The International Foundation for Crime Prevention and Victim Care (PCVC) in Chennai has been helping thousands of women who are survivors of violence since 2001
There’s a story that Dr. Prasanna Poornachandra, the founder of The International Foundation for Crime Prevention and Victim Care (PCVC), likes to tell that is equal parts uplifting and tragic.
It’s the life of a woman named Yashoda. Six years ago she came into contact with PCVC as a burn survivor who had self-inflicted as a result of domestic violence. So severe were her injuries that she required 35 surgeries. She had lost her nose and eyes and had to have reconstructingsurgeries for her face. At the time, she was chastised by people around her for being a “burden” to her parents.
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Today,despite the fact that she still can’t see properly and is severely scarred, she has a job in a private limited company. She is a mentor for other burn victims who are taken in by PCVC and she loves to tell the world that she is the one who is taking care of her parents despite her disabilities.
The story of triumph in tragedy is one that Chennai-based organisation PCVC likes to tell the world about survivors of violence.
While pursuing her PhD in Criminology from Madras University, Dr. Prasanna, went to Japan to pursue a PGD in Victimology. While there, she came in contact with a number of facilities that provided specific assistance to survivors of violence, the likes of which did not entirely exist in India. Hence, along with two other women, she started the organisation in Chennai in 2001. Initially, it was more of an experiment to see if such a centre would be feasible. Today, 16 years later, having helped thousands of women in the city, the centre has shown its mettle and continues to provide interventions and rehabilitation to those in need.
“One thing we realised after our first year is that the majority of victims of domestic violence are women and that it affects people from all economic strata. But there were no resources or assistance or support services available for them. There are no services to support the children of domestic abuse survivors. So that’s what we do. We counsel these women. We counsel their children. We support them,” answers Dr. Prasanna plaintively.
Those services include group sessions with children from violent households who are made to “unlearn everything they have learnt.” They are taught that violence is actually abnormal and should not be tolerated.
And women from such homes are provided educational support and vocational training. They are also provided tools to help get integrated back into society.
While there are several programmes running concurrently, the biggest initiative undertaken by the organisation is the complete and holistic rehabilitation of burn victims – 2,000 of them till date.
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“A few years ago, Kilpauk Medical Centre contacted us about providing assistance to the victims who come to their burns ward. They get about 40-50 women every month and majority of them, including those with injuries that are self-inflicted, come from abusive households. Even when the doctors treated them, the women or their families would give false contact details to prevent any follow-ups. That’s when we came in.”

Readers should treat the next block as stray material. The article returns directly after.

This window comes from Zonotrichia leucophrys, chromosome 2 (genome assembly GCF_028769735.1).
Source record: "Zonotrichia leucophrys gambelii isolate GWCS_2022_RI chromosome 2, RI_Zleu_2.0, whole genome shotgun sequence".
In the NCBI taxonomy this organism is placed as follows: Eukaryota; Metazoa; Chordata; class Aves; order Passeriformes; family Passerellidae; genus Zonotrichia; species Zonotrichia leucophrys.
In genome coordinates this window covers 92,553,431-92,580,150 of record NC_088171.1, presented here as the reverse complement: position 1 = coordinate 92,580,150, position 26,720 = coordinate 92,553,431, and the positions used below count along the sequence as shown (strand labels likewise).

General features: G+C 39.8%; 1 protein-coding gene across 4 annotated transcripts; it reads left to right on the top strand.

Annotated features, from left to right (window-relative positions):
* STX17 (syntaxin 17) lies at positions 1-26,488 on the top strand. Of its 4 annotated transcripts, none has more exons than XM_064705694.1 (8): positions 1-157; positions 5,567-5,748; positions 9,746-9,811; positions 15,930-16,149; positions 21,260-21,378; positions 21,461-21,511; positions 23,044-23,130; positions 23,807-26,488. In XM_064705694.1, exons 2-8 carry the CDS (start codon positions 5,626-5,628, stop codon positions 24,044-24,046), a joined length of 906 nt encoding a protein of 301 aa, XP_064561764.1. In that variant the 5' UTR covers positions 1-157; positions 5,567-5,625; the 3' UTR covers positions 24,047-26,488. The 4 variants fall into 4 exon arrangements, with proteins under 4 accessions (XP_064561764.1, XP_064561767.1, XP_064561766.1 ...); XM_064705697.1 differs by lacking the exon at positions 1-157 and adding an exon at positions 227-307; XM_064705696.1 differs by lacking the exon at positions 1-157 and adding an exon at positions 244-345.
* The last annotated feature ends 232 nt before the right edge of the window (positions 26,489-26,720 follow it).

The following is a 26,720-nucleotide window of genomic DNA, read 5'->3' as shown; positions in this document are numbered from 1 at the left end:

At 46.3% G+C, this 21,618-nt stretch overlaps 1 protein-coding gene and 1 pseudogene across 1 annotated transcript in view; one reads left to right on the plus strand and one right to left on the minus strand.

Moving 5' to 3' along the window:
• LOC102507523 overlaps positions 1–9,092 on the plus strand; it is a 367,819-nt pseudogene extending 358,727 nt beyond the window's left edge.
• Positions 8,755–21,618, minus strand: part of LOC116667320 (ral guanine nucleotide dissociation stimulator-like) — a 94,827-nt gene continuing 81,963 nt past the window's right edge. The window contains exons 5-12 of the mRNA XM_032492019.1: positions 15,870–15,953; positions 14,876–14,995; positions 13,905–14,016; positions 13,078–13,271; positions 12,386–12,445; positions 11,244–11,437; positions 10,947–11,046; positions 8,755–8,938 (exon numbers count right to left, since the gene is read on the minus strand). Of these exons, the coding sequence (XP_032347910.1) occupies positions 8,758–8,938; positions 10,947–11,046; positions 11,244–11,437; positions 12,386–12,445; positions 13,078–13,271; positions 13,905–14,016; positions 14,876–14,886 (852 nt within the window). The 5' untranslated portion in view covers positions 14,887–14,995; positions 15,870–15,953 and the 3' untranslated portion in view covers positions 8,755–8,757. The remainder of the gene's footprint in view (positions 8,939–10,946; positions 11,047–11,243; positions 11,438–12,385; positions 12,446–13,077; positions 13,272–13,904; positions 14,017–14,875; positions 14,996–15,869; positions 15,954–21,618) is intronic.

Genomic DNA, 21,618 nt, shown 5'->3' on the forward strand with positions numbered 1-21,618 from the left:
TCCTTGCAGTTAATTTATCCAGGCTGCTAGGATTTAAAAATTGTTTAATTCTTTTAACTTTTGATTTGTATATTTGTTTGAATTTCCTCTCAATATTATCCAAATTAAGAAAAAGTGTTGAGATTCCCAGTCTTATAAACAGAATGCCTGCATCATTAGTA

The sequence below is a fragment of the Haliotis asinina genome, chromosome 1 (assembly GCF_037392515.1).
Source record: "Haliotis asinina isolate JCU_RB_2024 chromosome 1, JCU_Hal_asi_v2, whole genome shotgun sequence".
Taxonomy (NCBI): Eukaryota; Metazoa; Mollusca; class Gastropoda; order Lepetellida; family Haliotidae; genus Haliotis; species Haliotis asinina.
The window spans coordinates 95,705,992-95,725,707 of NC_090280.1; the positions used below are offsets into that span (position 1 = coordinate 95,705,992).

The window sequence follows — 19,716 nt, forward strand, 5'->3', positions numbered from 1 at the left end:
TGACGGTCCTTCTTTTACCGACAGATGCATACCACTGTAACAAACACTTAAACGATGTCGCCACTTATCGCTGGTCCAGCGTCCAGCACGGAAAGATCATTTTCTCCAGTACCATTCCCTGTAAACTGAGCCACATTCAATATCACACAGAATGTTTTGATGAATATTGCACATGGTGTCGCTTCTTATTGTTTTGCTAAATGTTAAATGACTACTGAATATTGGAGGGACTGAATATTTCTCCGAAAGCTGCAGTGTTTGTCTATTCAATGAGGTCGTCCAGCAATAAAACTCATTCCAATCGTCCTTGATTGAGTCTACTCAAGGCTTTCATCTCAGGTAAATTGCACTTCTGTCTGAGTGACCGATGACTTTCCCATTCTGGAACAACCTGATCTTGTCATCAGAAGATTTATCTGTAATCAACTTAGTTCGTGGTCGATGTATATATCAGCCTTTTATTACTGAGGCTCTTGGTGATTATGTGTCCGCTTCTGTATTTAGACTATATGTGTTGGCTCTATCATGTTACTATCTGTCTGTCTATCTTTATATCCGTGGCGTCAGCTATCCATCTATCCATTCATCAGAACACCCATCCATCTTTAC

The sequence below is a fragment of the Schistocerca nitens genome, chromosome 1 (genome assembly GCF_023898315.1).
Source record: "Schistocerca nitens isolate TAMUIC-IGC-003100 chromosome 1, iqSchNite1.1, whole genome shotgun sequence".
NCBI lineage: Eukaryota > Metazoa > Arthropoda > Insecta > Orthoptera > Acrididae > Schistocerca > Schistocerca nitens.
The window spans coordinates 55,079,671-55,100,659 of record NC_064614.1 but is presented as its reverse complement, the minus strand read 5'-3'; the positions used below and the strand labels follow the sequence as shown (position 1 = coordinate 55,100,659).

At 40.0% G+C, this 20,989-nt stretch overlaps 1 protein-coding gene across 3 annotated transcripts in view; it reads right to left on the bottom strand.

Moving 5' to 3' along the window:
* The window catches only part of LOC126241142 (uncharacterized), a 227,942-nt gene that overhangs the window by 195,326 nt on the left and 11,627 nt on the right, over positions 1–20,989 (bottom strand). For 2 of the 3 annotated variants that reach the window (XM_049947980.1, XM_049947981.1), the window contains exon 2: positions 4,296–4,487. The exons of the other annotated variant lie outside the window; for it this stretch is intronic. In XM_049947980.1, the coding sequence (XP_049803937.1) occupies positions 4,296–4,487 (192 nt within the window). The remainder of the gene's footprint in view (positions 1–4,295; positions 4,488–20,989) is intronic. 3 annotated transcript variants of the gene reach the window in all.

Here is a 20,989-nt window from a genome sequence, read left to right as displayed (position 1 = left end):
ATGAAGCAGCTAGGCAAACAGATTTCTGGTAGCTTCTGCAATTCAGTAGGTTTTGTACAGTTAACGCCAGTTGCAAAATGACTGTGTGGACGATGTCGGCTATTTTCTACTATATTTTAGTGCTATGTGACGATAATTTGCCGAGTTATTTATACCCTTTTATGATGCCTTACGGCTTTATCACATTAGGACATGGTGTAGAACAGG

For starters, PCVC has an office in the burns’ ward to provide assistance the moment a patient arrives. They have two full-time staffers who provide these women with counselling and also nutrition. They are given a lot of protein to help them recover faster and are also provided with clean bedsheets at the hospital.
Once they are discharged, the centre then makes sure it collects the right address and contact details for its database. A team from PCVC then would conduct home visits, which includes home care specialists to take care of the survivors.
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Once they have healed, the women are then taken to the centre’s rehab facility and undergo about seven hours of physiotherapy daily that includes yoga and massage therapy. They are also given a series of psycho-social interventions, along with art therapy, group therapy and family counselling. They are also made to go on social outings so they can start getting comfortable with their scars while out in public. Once the entire process is over, the women are given a choice to either continue in the facility or return to their homes. And the choice, while entirely theirs, comes from informed consent.
“They are empowered now about what constitutes violence and what they should not tolerate. But we don’t make the decision for them.”
The women who choose to stay are also given vocational training. In fact, a group of women from PCVC now work in the kitchens of Writer’s Cafe, the city’s new popular eatery. Some find jobs in the IT sector, a lot end up learning baking, but most importantly, they are taught to live again.
Sadly, they are still shunned by society at large.
“Our society puts far too much premium on looks and on the colour of the skin. Hence when these women with scarred faces are out and about, people stare at them or simply refuse to engage. We care too much about good looks and these women suffer. That should change because they are also very much part of the society,” muses Dr. Prasanna.
However, these women are resilient. They have seen tough times and weathered them. They have survived far worse.
They know how to live.
PCVC can be contacted here
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